Comfort That Doesn’t Look Like Comfort—Refined Clothing You’ll Actually Wear
After a year of loungewear, here's your solution to getting dressed.
In the most recent collection from British label Galvan, silhouettes are polarized. On one hand, you have slinky, body-hugging knitwear that leaves little to the imagination. On the other, boxy, menswear-inspired tailoring. That division isn't simply aesthetically driven, but instigated by necessity, or at least personal preference. No one wants to be uncomfortable in their clothes anymore.
"Comfort is addictive: Once you get used to feeling relaxed and effortless in your clothes, it's very hard to give this up," says creative director Anna Christin Haas. "Yet at the same, after this past year, all I want to do is dress up and never see sweatpants again!" This is one of the main reasons they launched their collection of power knits, an antidote to this restrictive loungewear-induced idea of what comfort looks like. "The stretch knits are sculpting and supportive, very polished and chic, but also insanely comfortable," she says.
Photo: Courtesy of Galvan
On the opposite end of the spectrum is their oversize suiting. "The loose silhouettes are fashion-forward but also such a pleasure to wear." This thread continues into their line of resort wear. "Nearly all the styles are adjustable: wrap dresses, maxis with drawstring waists, easygoing playsuits with cinched belts. And of course, the body-hugging knit dresses feel as sensational as they look."
Again, none of these garments appear "comfort-first." The outside eye wouldn't directly recognize this luxury crossover. Marina Moscone, known for her design sense that somehow makes modernity appear classic, says that she views comfort in a "broad, abstract way," focusing on how the garments see a woman through her day.
"I value tactility and the marriage between the textiles and the construction of the garment. But regardless of technique and fabric, I am always making sure fit and feel on the body is relaxed yet held to the highest standard of quality," she says. "Everything should feel easy." In her most recent resort collection, you'll find plissé separates and ruched dresses, neither of which allude to loungewear, though they both provide an opportunity for disguised elasticity.
Photo: Courtesy of Marina Moscone
"Our fabrics are natural and therefore have natural stretch, pairing well with the laid-back sensibility and ease of my silhouettes. I aim for everything to be desirable in terms of wearability." And she didn't stop with apparel. "In our footwear, we developed a custom memory-foam foot bed for the sole of our shoes, making them ultra comfortable, whether flat or heels."
The trio behind Cara Cara, known for their voluminous dresses perfect for your next garden party, toyed with smocking again this season, as they have previously experimented with. An all-over smocked bodice not only ensures ease of wear, but adheres to a variety of bust sizes. Even when the technique is not obviously present, they often implement a hint of smocking, sandwiching the zipper for an added level of comfort.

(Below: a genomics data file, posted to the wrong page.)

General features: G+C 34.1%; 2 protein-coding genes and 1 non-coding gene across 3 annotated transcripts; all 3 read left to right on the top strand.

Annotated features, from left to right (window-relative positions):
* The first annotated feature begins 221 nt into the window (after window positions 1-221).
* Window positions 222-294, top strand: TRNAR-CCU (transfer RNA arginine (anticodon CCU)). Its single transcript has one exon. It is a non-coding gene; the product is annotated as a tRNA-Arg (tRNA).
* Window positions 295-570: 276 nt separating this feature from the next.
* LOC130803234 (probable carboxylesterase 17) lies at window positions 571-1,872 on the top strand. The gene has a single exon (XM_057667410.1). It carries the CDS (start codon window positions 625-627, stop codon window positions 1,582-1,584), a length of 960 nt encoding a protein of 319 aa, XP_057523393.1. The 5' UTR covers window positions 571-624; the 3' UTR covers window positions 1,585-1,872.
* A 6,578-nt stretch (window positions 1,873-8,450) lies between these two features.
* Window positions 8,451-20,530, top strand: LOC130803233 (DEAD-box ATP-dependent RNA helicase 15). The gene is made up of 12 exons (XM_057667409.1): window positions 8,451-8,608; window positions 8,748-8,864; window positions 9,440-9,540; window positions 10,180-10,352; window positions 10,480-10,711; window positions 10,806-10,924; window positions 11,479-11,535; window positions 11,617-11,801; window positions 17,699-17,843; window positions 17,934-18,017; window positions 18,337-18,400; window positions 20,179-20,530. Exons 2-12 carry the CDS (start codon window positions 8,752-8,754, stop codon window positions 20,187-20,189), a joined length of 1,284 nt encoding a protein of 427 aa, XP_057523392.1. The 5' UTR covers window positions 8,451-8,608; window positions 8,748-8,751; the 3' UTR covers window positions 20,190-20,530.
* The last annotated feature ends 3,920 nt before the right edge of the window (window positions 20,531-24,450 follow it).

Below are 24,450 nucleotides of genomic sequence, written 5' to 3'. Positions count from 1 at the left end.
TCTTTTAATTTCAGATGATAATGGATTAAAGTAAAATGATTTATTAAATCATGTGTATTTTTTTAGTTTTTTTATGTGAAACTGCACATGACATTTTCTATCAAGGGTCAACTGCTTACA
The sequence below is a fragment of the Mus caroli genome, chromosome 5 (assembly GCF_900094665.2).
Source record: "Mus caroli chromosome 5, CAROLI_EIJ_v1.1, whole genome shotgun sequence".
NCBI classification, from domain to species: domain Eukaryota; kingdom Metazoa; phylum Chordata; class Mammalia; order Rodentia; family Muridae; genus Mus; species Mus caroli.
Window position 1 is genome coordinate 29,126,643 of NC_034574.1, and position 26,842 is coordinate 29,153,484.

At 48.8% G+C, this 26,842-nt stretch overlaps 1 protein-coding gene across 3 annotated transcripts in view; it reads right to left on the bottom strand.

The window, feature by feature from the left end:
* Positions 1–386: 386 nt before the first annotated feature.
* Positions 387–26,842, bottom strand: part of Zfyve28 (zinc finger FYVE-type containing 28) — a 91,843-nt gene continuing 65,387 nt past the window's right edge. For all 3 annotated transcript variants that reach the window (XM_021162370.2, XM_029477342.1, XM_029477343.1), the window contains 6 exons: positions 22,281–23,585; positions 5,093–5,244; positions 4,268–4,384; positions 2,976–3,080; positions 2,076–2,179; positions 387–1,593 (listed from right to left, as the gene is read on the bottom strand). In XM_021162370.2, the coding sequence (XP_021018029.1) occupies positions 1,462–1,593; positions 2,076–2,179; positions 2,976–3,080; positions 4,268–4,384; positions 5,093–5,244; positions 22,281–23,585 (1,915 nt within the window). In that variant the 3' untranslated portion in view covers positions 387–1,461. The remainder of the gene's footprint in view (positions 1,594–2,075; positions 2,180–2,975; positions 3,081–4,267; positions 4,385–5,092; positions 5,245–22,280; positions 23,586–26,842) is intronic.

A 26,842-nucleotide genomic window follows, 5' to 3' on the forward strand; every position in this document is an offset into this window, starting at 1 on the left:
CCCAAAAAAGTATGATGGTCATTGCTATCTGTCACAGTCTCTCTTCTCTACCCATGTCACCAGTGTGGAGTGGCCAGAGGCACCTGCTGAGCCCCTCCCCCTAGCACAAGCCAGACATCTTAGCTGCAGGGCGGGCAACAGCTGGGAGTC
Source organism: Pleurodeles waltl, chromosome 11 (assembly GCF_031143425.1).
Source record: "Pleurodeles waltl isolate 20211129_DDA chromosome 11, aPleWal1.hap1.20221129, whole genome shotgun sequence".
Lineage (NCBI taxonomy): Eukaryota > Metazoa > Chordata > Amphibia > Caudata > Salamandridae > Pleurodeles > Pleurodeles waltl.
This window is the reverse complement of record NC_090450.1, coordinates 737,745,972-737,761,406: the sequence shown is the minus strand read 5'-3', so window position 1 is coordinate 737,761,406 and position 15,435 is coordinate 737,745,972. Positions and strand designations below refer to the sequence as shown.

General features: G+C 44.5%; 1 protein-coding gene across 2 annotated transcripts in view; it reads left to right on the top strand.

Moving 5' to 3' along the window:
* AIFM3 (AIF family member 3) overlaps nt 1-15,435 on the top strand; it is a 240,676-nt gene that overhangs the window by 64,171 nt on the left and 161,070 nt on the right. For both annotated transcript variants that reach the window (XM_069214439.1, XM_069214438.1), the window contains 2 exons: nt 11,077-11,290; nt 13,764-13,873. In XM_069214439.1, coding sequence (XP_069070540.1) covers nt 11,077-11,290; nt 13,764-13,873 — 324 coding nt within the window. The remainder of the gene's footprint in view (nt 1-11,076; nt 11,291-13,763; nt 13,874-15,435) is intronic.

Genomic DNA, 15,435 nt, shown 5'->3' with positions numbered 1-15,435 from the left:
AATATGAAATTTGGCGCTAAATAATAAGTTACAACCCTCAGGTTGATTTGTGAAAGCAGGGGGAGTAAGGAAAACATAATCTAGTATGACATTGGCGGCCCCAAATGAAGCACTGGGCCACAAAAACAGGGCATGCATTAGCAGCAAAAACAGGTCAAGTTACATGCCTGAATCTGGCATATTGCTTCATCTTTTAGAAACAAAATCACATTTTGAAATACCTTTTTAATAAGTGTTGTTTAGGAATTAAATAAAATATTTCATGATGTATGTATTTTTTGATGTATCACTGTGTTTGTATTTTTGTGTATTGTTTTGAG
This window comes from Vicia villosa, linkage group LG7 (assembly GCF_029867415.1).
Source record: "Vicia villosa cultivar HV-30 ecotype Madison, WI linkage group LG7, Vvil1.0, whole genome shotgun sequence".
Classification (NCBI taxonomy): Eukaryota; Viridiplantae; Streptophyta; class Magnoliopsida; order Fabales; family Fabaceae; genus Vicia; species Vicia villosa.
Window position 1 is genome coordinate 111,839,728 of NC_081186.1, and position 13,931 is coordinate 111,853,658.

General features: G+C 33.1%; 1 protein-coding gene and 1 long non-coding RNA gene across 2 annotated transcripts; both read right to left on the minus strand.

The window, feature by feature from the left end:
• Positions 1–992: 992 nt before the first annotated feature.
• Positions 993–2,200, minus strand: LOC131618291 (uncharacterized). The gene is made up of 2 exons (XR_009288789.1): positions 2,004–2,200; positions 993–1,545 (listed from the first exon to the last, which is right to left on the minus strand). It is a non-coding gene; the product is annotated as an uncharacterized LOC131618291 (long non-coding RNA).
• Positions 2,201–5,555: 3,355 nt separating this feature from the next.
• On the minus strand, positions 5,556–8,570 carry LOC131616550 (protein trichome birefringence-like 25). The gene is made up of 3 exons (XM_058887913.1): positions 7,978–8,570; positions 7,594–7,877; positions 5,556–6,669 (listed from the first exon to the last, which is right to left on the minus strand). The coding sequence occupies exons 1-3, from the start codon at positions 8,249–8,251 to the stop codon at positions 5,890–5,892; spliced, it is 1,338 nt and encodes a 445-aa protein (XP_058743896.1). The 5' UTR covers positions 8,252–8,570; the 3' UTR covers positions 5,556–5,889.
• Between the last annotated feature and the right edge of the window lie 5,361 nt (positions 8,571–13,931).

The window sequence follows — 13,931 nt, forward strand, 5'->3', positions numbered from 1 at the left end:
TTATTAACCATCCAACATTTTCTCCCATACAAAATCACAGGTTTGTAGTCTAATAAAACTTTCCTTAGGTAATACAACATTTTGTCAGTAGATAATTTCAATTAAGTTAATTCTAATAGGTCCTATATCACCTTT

Whether it's smocking or an oversize silhouette, these elements can only help someone shopping online. "I think a woman knows her body better than anyone and therefore knows what sizes she should order," explains Moscone. "That aside, I do think collections like mine, which have a relaxed fit rather than a tighter fit, work very well when shopping online."
Sustainability-minded designer Maria McManus created a sleek pair of "skater shorts," a boxy Bermuda that falls just above the knee. These, she says, were one of her top performers at market last season. The secret? An elastic waistband. It's not hidden, but instead designed to look like a purposeful element of the short—so your brain doesn't take you where the ill-connoted term often does.
Have you ever had a girl make you touch her sweater because it's so soft or watch her tug on her own waistband in awe because it's elastic? That's because comfort used to be a commodity in clothing; now, after a year of loungewear, it's a necessity. And the conversation is no longer either-or. "I am a woman designing for women, so I know exactly what will make a woman feel her best, and this knowledge informs every step of the design process from start to end," says Haas. Everyone wants to dress up again, but the thought of buttoning yourself into restrictive styles is less than appealing. She, along with so many designers today, has found long-awaited design techniques to create comfort that doesn't look like comfort.
Shop the Story:
Top photo: Courtesy of Maria McManus
Want more stories like this?